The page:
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I Need A New Scope For My Bolt Action 30-06

Choosing a scope for a 30-06 rifle.

A recent commenter on the blog said,

“I need a new scope”

I’m needing a new scope for my bolt action 30-06. I’ve always used 3x9x40 so I’m used to that, and don’t really want to change. Suggestions for brand, model, etc. Please know, I can’t afford huge $$, here.


I’ve had the 3x9x40 scope on my deer rifle for 30 years or so. It started screwing up last year. Site it in perfect, then check next day and it’s off, way off. It’s going in the trash. Oh, yea I checked rings and mounts, it’s the scope.


I could do 250-300 for a decent quality scope, but I just haven’t bought a scope in many years. I know I don’t want all the fancy yardage lines in the scope, which I can estimate that myself. Just want one more decent scope for my deer gun.

~ Plainsmedic

As is typical on our blog, a constructive helpful reply from one of our readers, ‘CaliRefugee’, offered some good advice – so I decided to post it here:

Response to ‘Plainsmedic’ and anybody else out there shopping for a good reliable rifle scope:

Shopping for a Good Reliable Rifle Scope


You generally get what you pay for so I would like to share some gun shop observations from the American Southwest if possible:


Is your rifle of light weight? ( less than 7 lbs with no optics ). If it is, your rifle will kick hard and fast placing a lot of stress on scope mounting hardware and scopes that are big and heavy.


I shoot 3×9 scopes on both my deer/pig rifles and varmint hunting rigs. I save my money and buy the Leupold Compact scopes ( Vari-X2 scopes ) for the big game rifles for the following reasons:

Insert: Example of the VX-2 scope


The quality of the optics is independent of the size of the objective lens.
That quality of the optics will reveal itself in the last 30 minutes of twilight and the first 30 minutes of pre-dawn light.


The bigger the objective lens means the scope will be heavier because it is a bigger piece of glass. Brightness is determined by the quality of the grinding and the coatings used. ( Brightness is NOT determined by the bigger size of the objective lens.).


Vocabulary: The lens close to your eyeball is the Ocular lens. The lens close to the muzzle of the rifle is the Objective lens.


My last year working at a gunsmith’s shop was repairing and selling rifle scopes for hard kicking deer rifles that were light weight and chambered in 7mm magnum. Topped off with a large, heavy inexpensive optic meant that the scope mounting screws were getting sheared off due to the sharp, fast recoil impulse combined with a heavy piece of glass and metal composite sight sitting high on top of the rifle. ( the scope )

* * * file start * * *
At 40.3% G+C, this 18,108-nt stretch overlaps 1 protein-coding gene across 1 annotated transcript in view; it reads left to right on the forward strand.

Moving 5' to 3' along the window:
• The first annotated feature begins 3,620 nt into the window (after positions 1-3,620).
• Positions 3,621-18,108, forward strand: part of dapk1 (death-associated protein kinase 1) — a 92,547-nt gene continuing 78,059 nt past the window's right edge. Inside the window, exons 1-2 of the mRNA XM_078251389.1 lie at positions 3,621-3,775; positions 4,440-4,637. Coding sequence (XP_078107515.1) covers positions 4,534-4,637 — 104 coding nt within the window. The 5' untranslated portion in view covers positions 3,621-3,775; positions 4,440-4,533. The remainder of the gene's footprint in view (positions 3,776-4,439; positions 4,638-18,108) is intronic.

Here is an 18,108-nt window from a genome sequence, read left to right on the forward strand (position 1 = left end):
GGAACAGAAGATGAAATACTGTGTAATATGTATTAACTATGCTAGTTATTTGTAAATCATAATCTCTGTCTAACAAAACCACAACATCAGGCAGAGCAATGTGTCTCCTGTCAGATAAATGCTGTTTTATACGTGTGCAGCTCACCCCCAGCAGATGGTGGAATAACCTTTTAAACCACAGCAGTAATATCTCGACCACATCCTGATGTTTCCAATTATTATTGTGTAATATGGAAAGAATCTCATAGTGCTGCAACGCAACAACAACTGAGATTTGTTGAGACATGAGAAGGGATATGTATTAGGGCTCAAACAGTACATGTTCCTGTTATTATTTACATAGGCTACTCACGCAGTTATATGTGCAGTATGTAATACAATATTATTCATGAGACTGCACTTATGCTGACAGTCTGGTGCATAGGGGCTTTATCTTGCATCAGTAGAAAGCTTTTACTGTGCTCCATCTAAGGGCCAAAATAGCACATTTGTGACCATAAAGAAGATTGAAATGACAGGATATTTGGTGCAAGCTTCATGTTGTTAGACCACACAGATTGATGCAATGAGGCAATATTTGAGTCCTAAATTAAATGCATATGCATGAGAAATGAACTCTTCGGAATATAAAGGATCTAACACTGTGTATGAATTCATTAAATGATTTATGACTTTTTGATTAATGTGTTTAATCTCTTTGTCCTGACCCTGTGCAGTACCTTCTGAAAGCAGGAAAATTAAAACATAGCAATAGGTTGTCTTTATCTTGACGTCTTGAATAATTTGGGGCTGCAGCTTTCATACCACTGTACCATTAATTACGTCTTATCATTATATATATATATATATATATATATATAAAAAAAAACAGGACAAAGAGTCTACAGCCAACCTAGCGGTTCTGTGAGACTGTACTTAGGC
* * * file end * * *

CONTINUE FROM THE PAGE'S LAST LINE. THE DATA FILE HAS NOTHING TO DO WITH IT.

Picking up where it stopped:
I hope that anybody who reads this will take this as a lesson prior to buying a good rifle scope. They are expensive but they should be viewed as an investment which will last for more than a lifetime.


I inherited a Leupold riflescope and sent it back to Leupold for testing and checking of the seals telling the factory that I was the 3rd owner of the scope. They checked the seals and sent it back with a report – for free. I am enough of a fan of Leupold scopes that I relocated to the state where they are made.


There are other scope makers out there that make a good product within American shores like Burris as well. I have also shot using Japanese made glass like Nikon, Bushnell and Simmons.


But, while working within a gunsmith’s shop and building rifles for people who travelled to Alaska, Africa and other expensive hunts around the globe, I built rifles and topped them with the Leupold compact scopes. When thy left the shop with these rifles, they never came back for repairs.


I never paid more than $600.00 for a rifle scope. I have been buying Leupold vari X-2 scopes or the rifleman series for years now. It hurts to buy the first one but it holds its zero through tough conditions. ( that last part makes it priceless.)

Ken adds: I’ve had cheap scopes, mid-range scopes, and expensive rifle scopes. I have never been happy with the cheap ones. It has stung to fork out the bucks for a quality scope, but I have never regretted it.

I couldn’t resist including a photo of my Browning X-Bolt Medallion with Maple stock, chambered for 30-06, with a Leupold VX-R 3-9×40 scope: